Pretty much every website is underpinned by a database or two - and how you're storing data in there really matters. This talk will cover the best ways to set up your schema to store your data, how to change your schema without any downtime, and how to use the brand-new migration features in Django 1.7 to your best advantage.
We'll take a look at database normalisation (and why it's not always a good idea), denormalisation, schemaless data, how to best set up your tables and indexes for different load types (heavy read/heavy write/balanced), and how to scale up your database and its schema as you grow.
Gamers do REST 15mn
The presentation is meant to give an overview (sprinkled with implementation details and solutions to issues we encountered) of how we use Django to build RESTful APIs in Demonware and how we manage to reliably serve millions of gamers all over the world that play Activision-Blizzard’s successful franchises Call of Duty and Skylanders.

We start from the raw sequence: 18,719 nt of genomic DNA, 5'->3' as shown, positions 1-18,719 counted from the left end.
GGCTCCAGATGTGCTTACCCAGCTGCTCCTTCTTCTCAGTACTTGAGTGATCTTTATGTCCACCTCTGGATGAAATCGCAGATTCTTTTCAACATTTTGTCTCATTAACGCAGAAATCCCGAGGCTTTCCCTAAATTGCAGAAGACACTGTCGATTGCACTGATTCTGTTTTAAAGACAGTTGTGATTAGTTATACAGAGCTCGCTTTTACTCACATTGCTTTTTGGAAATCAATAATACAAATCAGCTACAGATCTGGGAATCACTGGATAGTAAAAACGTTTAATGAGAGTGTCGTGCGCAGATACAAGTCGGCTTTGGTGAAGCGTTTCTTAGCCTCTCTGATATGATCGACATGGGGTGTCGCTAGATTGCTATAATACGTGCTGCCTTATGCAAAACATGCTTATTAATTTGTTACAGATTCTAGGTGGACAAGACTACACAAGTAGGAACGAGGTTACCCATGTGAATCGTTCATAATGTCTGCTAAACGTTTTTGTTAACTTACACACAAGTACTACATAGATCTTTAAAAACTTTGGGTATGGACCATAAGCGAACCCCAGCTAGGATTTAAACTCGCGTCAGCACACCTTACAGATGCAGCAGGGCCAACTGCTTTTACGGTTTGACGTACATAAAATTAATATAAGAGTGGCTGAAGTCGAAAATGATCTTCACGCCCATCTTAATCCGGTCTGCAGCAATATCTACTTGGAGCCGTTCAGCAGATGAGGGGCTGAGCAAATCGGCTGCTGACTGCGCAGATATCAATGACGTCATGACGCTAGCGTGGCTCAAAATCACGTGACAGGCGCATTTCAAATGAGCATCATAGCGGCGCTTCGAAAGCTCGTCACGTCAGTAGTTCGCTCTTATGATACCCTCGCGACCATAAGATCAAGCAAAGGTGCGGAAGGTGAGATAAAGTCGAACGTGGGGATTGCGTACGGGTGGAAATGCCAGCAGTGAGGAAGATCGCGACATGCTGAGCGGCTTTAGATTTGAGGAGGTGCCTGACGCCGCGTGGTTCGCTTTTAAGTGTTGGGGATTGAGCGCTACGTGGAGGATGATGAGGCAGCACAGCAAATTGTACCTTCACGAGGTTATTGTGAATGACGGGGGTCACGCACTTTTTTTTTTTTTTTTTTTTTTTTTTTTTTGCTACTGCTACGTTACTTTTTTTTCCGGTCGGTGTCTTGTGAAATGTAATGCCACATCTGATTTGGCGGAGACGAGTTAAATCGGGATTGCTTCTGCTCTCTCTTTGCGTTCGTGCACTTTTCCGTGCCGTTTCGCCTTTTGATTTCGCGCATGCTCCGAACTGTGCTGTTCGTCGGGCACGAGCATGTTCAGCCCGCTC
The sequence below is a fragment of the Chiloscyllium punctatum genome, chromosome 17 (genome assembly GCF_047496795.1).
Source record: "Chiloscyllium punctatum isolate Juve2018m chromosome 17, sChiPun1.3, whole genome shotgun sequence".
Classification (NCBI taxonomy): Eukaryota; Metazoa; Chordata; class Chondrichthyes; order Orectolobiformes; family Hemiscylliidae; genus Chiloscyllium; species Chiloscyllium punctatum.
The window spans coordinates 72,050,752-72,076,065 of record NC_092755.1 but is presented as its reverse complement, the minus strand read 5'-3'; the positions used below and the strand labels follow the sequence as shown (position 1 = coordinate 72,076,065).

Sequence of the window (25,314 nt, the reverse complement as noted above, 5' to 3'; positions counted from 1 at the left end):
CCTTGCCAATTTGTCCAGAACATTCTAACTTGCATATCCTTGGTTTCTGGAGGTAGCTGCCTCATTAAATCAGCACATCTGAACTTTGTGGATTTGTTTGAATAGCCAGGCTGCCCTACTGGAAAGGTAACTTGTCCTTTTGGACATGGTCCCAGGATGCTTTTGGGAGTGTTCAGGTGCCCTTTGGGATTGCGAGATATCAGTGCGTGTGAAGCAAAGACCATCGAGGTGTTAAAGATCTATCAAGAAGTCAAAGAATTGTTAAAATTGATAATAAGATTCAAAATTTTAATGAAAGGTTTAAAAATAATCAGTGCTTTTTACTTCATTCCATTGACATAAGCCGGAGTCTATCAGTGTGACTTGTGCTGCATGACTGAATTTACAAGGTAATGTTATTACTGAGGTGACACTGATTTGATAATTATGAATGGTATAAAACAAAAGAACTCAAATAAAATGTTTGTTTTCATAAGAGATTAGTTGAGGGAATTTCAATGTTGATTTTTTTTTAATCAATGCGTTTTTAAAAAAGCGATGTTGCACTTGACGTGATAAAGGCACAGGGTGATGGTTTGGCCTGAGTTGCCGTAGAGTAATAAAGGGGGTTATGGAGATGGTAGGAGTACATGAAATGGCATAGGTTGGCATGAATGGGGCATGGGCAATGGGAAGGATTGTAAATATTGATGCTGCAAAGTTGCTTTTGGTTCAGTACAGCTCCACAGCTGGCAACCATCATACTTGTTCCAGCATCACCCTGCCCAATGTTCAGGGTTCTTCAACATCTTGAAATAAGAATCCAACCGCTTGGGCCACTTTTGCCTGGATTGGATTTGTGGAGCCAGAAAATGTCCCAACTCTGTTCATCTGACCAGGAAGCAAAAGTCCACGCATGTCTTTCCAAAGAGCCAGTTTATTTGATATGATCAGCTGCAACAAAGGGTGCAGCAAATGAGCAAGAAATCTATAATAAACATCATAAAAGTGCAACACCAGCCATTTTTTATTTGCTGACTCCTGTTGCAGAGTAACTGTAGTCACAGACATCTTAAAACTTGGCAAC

Topics the presentation will touch (some only briefly because of time constraints): - tech stack overview - API design - configuration handling - middleware usage for logging, metrics and error handling - class based views and resource representation
Where the Wild Things Are 45mn
The concept of pluggable applications has been instrumental in the development of the Django ecosystem and the quality of Django websites. But it's bare-bones: the INSTALLED_APPS setting simply contains a list of Python packages.
In February 2007, Joseph Kocherhans uploaded a patch to allow changing an application's label and providing a verbose name for the admin. The scope of this ticket quickly escalated. Eventually it became known — and feared — as "app-loading".